Fixed-price milk contracts have become established within the dairy industry in NI.
Currently, there are contracts in place for suppliers of Aurivo, Dale Farm, Glanbia Ireland and Lakeland Dairies.
The latest Aurivo scheme started on 1 January and runs for 36 months. It pays a guaranteed base of 27.5p/l on 15% of annual supply, plus the usual top ups on milk quality. However, winter bonus payments are not applicable under the contract.
Dale Farm and Lakeland also launched new three-year contracts on 1 January and again, no winter bonus payments are applicable in each scheme.
The Dale Farm contract pays a guaranteed base of 29p/l from October to March, reducing to 26p/l from April to September. The maximum volume that could be committed is approximately 15% of annual supply.
The Lakeland scheme was a continuation of its last offering, and pays a minimum base of 28p/l from October to March and 26p/l from April to September on either 5% or 10% of annual supply.
Glanbia Ireland’s fixed-price contract pays a base of 27p/l and ends in December 2022. Suppliers typically committed 15% of annual supply. Unlike the other schemes, volumes supplied under the scheme are eligible for winter bonus payments.
As fixed-price contracts offer some degree of price stability, there has been relatively good uptake by farmers, with the latest offerings more or less fully subscribed.
Banks and other financial institutions also like fixed price contracts as they help insulate farm income against market volatility.
In general, the price set in the contract is after negotiation between a processor and customer, and a compromise between both on where they think the market will land over the next three years. History would suggest that their estimates are often not far off.
Rising base prices
From January to March of 2021, standard base prices have been broadly in line with the guaranteed prices offered under fixed-price contracts.
But during April, base prices are currently running ahead of those offered by fixed price contracts, just as production hits peak levels on most farms.
With market analysts forecasting that base prices should hold relatively steady at current levels, it is possible that those outside of fixed price deals will be better off this year.
To illustrate the potential extent of that, take the example of a dairy farmer producing 1m litres of milk annually in line with the NI average supply curve.
The farmer has committed 15% of their annual supply (150,000l) to a fixed price scheme paying 29p/l from October to March and 26p/l from April to September.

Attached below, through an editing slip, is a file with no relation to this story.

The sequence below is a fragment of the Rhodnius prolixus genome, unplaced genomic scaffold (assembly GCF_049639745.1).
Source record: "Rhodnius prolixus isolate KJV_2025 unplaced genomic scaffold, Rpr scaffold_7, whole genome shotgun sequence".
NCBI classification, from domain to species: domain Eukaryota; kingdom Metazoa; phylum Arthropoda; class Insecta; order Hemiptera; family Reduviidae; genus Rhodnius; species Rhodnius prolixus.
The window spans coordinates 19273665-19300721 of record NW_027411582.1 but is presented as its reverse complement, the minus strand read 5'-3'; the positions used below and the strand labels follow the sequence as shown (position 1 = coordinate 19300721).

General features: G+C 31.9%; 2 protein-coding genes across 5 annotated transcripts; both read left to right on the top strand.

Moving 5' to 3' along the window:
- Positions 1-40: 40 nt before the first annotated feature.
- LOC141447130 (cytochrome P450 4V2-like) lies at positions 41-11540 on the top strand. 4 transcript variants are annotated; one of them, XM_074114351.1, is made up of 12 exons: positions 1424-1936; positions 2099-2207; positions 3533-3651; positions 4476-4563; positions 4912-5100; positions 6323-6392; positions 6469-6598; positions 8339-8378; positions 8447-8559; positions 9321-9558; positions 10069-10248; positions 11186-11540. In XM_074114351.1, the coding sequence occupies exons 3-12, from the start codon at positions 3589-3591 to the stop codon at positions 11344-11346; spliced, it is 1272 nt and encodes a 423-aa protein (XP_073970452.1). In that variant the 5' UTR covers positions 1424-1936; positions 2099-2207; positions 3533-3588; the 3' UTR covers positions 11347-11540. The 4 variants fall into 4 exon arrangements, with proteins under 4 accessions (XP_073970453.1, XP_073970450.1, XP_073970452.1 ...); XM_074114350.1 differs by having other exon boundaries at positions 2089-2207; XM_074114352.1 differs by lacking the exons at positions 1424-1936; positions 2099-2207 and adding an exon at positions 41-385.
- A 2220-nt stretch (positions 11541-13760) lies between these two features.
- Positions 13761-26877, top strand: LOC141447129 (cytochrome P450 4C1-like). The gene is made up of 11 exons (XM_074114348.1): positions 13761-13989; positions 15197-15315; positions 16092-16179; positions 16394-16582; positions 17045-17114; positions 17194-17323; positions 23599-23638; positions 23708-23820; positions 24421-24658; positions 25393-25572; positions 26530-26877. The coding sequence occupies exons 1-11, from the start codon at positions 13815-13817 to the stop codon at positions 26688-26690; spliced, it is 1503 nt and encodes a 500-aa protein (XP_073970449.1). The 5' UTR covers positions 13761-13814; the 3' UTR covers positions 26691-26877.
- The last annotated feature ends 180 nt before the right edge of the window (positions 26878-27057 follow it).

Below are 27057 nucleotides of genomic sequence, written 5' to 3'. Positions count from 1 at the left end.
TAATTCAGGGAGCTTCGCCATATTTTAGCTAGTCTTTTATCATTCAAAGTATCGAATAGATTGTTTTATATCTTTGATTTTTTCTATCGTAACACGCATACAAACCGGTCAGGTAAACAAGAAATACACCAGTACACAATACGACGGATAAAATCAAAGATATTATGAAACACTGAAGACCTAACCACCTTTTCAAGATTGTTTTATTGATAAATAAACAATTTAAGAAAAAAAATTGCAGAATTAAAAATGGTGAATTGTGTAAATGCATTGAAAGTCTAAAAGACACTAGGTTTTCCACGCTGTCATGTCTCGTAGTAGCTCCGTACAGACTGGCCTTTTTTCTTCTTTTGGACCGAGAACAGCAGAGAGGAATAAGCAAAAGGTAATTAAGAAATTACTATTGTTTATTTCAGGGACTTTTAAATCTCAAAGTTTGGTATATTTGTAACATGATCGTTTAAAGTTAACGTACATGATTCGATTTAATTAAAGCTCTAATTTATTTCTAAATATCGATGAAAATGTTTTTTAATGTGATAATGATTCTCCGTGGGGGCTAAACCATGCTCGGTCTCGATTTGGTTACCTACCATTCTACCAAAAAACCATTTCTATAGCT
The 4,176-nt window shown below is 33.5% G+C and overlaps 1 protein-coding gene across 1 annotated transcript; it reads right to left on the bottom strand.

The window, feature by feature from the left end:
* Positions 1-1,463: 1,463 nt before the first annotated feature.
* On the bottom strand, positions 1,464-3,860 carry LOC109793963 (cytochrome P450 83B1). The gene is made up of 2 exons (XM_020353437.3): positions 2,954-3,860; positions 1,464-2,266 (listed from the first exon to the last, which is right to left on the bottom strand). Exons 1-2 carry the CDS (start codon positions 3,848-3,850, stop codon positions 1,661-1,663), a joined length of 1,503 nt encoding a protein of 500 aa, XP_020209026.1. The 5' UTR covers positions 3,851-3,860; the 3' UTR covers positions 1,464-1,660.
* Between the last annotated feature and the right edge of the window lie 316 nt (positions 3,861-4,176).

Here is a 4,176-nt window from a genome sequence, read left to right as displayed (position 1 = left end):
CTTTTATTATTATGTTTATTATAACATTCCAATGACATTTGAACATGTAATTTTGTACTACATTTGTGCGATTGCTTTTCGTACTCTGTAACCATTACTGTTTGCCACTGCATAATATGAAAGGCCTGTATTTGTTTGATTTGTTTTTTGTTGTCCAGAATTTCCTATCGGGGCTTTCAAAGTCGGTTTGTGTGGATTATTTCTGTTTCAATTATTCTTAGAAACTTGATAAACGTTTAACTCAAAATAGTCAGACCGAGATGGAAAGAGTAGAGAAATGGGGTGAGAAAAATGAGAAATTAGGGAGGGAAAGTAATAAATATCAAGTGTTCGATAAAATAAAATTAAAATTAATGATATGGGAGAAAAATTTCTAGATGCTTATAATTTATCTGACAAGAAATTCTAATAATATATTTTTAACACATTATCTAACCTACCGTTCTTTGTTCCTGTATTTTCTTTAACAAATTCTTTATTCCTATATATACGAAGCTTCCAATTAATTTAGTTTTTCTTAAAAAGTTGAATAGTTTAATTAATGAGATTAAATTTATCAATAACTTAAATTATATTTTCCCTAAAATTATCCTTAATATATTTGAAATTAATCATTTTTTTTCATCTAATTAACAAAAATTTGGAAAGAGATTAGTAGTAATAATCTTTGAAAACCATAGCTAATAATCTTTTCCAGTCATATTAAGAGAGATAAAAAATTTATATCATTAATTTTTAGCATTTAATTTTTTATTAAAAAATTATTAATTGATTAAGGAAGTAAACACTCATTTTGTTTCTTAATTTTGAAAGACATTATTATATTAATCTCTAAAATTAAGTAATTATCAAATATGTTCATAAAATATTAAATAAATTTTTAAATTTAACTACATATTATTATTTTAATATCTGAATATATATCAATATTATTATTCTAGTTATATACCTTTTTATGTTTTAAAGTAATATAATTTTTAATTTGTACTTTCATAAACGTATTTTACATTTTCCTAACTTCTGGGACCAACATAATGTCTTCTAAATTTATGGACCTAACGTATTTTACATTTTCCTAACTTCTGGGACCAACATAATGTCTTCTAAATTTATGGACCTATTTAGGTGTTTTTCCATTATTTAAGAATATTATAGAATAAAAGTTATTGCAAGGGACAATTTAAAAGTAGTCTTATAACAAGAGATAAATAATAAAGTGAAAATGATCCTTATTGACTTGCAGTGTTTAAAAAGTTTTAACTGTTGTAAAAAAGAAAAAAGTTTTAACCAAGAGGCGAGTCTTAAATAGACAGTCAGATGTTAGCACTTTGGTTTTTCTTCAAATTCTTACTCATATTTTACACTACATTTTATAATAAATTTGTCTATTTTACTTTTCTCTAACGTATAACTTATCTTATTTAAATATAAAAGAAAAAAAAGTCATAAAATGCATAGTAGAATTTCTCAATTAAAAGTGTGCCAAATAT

This means the milk sold under the fixed price scheme is worth approximately £41,167 over the course of this year.
In January, monthly production is taken as 84,921 litres. Using the average NI base price of 27.94p/l, the share of milk sold at the standard base price is worth £20,168, excluding top ups for milk solids and volume. When combined with the fixed price allocation, total milk sales for the month is £23,862.
If 100% of January milk had been sold outside of a fixed price scheme, then milk sales would have been £23,727, excluding premiums on milk quality and any potential winter bonus.
For February, monthly production was 79,211l, with a standard base milk price of 28.9p/l. Where 15% is sold at a fixed price, total sales for the month are £22,904, excluding top ups on milk quality.
In contrast, 100% of milk sold at the standard base price would have been worth £22,892, excluding these milk quality premiums.
For March, the combination of milk sold under contract and at an average base of 29.01p/l is worth £26,278 for 90,588l. Under the 100% standard base pricing option, milk sales are £26,279.
In April, monthly volume equates to 92,300l with a standard base price of 29.1p/l.
Up to this point, the farmer who was in a fixed price scheme had a slightly higher income, but this has now switched around. Where all milk is sold outside of the contract, the total income is £26,859 versus £26,430 if 15% is supplied under the fixed price scheme.
Cost of production
It is possible that this scenario persists throughout the rest of the year, and a farmer outside of a contract will be better off.
But the differences are likely to be relatively small, and the bigger issue for dairy farmers is the increase in production costs over the last few months.